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The aroma of Fino sherry wines produced by industrial biological aging for 0, 1.5, 2.5, 4.5, and 6 years in the Montilla-Moriles region (southern Spain) was studied by gas chromatography-olfactometry. The aroma sensations detected by 3 trained sniffers were classified according to their odor descriptors into 8 odorant series (fruity, empyreumatic, chemical, fatty, balsamic, vegetable, floral, and spicy), describing the aroma profile of the studied wines. The results showed 47 detected odors in the unaged wines, 50 in the 1.5-years-old wines and 59, 61 and 69 in the wines aged 2.5, 4.5, and 6 years, respectively. According to the frequency of the perceived aromas, the fruity and empyreumatic series were the most characteristic odorant series. By exception of chemical, floral and balsamic series without changes during aging of the wines, the remainder series increased their participation during the aging, mainly the fruity, empyreumatic, and fatty series.
Sherry-type white wine called “Fino” is obtained through a long process (about 5-6 years) of biological aging under the action of so-called flor yeasts, which develop aerobically on the surface of wines containing 15–15.5% ethanol [1, 2]. Fino wine exhibits special sensory features including a pale yellow color, a slightly bitter flavor and a complex aroma. This last is developed during its biological aging, largely as a result of the action of flor yeasts as well as the contribution of volatile compounds extracted from the wood casks where the wine is aged. In addition, flor yeasts protect the wine from chemical browning, preserving its pale color throughout the aging period , and the contact of the wine with cask wood causes some of its components to be extracted, acquiring the wine its characteristic bouquet.
Essentially, the industrial aging method used in the area involves storing the wine in 500L American oak barrels which are stacked in rows called escalas to construct a criaderas and solera system. The barrels in each escala contain the same wine at the same aging stage. The first escala, called solera, is closest to the ground and contains the oldest wine. A fraction from 1/3 to 1/4 of its contents is withdrawn 3-4 times a year for bottling. After each withdrawal, the barrels in the solera are replenished with wine from the second escala, also called first criadera, which in turn is replenished with wine from the third escala (second criadera) and so forth. The topmost escala, contains young wine from the year's vintage.
The aroma profile of wine is rather complex. In fact, some analytical techniques such as GC–MS have allowed the identification of more than eight hundred volatile compounds. Many, however, are present at very low concentration levels . In any case, instrumental techniques can detect chemicals, but are unable to identify those with a perceivable odor; in fact, only a small number of volatile compounds are odor active and contributors to wine aroma [5–8].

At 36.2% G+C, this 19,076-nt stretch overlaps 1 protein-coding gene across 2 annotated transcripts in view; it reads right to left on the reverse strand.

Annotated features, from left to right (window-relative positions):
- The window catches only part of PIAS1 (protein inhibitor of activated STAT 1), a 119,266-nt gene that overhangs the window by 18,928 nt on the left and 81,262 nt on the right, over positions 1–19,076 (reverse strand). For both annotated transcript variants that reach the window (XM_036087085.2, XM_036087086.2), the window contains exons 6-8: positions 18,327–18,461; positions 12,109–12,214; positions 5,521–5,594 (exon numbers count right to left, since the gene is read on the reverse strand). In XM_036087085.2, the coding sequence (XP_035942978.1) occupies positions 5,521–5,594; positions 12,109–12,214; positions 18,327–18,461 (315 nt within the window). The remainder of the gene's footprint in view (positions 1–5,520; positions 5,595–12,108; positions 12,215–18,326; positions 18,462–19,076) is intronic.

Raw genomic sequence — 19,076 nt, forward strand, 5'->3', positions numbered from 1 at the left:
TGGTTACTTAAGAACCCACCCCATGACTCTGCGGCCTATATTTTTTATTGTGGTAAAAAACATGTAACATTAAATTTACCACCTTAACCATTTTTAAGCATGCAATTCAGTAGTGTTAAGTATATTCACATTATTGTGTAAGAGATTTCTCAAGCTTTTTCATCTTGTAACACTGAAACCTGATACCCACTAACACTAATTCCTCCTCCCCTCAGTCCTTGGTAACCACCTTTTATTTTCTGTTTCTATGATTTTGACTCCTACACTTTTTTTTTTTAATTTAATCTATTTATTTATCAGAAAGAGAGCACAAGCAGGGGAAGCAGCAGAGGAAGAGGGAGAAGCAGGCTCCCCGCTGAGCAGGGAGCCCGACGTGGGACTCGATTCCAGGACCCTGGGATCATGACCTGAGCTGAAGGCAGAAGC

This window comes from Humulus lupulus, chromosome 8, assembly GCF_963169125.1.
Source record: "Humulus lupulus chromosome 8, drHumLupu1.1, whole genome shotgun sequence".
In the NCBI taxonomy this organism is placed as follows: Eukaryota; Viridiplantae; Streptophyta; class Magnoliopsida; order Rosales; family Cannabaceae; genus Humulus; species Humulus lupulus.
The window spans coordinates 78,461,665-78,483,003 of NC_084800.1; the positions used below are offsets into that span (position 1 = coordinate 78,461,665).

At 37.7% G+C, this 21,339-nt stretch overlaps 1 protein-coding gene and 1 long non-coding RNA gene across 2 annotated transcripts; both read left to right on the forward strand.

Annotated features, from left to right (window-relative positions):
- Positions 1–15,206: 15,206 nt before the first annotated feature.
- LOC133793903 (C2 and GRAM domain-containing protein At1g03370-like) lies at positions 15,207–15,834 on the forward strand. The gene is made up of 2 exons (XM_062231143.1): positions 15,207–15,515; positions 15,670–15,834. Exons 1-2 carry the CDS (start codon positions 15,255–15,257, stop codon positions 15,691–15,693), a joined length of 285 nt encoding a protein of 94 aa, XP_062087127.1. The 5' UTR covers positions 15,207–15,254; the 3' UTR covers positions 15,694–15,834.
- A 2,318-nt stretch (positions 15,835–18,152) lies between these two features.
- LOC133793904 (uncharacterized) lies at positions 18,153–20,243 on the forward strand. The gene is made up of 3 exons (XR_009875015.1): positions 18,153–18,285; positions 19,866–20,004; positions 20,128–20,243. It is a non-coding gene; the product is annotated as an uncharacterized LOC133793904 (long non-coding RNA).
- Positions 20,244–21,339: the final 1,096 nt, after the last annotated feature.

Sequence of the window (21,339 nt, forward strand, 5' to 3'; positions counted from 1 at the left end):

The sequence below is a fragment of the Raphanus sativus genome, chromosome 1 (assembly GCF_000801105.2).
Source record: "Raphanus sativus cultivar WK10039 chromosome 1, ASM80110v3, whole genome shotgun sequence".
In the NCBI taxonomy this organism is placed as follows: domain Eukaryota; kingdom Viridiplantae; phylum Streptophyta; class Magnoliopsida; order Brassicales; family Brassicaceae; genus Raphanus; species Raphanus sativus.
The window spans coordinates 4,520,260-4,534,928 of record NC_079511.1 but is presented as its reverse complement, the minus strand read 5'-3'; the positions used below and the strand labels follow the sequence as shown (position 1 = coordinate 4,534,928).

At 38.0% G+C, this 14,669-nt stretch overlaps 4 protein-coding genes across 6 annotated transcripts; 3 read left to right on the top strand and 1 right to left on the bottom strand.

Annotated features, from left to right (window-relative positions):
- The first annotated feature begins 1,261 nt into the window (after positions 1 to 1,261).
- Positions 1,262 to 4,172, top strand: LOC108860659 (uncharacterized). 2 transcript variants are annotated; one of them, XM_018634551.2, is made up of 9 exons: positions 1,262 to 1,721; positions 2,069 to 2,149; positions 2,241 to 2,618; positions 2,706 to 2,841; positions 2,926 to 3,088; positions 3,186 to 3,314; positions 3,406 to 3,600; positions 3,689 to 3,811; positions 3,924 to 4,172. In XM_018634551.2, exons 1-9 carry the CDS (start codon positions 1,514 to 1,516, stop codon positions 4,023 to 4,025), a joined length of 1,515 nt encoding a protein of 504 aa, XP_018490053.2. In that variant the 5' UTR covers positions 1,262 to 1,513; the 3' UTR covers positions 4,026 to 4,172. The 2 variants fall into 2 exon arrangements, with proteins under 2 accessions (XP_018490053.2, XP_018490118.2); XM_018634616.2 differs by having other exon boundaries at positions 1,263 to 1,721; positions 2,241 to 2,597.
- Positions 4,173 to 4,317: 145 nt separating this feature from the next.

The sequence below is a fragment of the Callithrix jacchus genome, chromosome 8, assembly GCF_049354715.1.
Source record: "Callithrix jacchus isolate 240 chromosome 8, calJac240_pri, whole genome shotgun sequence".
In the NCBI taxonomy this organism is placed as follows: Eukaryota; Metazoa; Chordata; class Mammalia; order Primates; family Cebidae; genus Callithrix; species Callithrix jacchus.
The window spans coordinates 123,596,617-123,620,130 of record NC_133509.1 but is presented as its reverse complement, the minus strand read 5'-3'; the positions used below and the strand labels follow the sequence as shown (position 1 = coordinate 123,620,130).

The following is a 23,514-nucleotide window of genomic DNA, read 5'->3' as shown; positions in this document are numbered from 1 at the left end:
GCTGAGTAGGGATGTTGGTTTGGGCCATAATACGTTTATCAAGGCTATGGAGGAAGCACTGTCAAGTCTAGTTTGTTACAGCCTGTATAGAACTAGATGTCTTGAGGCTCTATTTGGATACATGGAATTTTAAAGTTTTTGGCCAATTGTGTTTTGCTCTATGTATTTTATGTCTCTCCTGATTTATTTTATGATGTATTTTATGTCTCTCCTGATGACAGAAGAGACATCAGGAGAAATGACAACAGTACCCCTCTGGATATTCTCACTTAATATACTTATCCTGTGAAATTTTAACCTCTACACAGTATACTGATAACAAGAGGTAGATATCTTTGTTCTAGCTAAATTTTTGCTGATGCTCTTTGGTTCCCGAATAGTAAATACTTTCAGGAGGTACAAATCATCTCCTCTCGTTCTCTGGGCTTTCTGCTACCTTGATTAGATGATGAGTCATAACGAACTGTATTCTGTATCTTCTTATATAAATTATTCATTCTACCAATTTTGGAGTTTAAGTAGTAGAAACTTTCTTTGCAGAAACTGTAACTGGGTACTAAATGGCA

Gas chromatography–olfactometry (GC–O), also known as “sniffing”, is highly useful for establishing aroma profiles as it allows the discrimination of odor-active compounds in complex matrices [9–14]. In some cases, this discriminating ability is more than adequate; in most, however, the specific contribution of each individual odor compound to the overall aroma must be established. To this end, the GC–O has increasingly been used in combination with sophisticated olfactometric methods to estimate the sensory contribution of odor active compounds [15–17].
In this work, changes in odor descriptors during biological aging of Fino sherry wines are studied with a view to estimating their different participation in the aroma profile and to establish the sequence of the odorant series which constitute the aroma fingerprint of these wines.
Very pale sherry wines (fino type), selected by expert tasters as more representatives among the wines produced in 21 cellars from Montilla-Moriles region, were used. The wines were biologically aged for 0 (young wine), 1.5, 2.5, 4.5, and 6 years. This last wine is commercially considered as high-quality typical fino sherry wines. One sample for each aging year (or escala) was taken of each cellar. All wines of the same aging degree were mixed and immediately analyzed by triplicate.
The identification of each aroma compound was carried out by its retention time, coelution with a standard (purity >99%, Sigma Aldrich, Munich, Germany), and Mass Spectrometry (Hewlett-Packard 5972 MSD, CA, USA). The conditions of MS were scan mode and mass range from 39 to 300 amu. The chromatographic column, injector and oven temperatures, carrier gas and its flow were the same that those used for the sniff, being described below.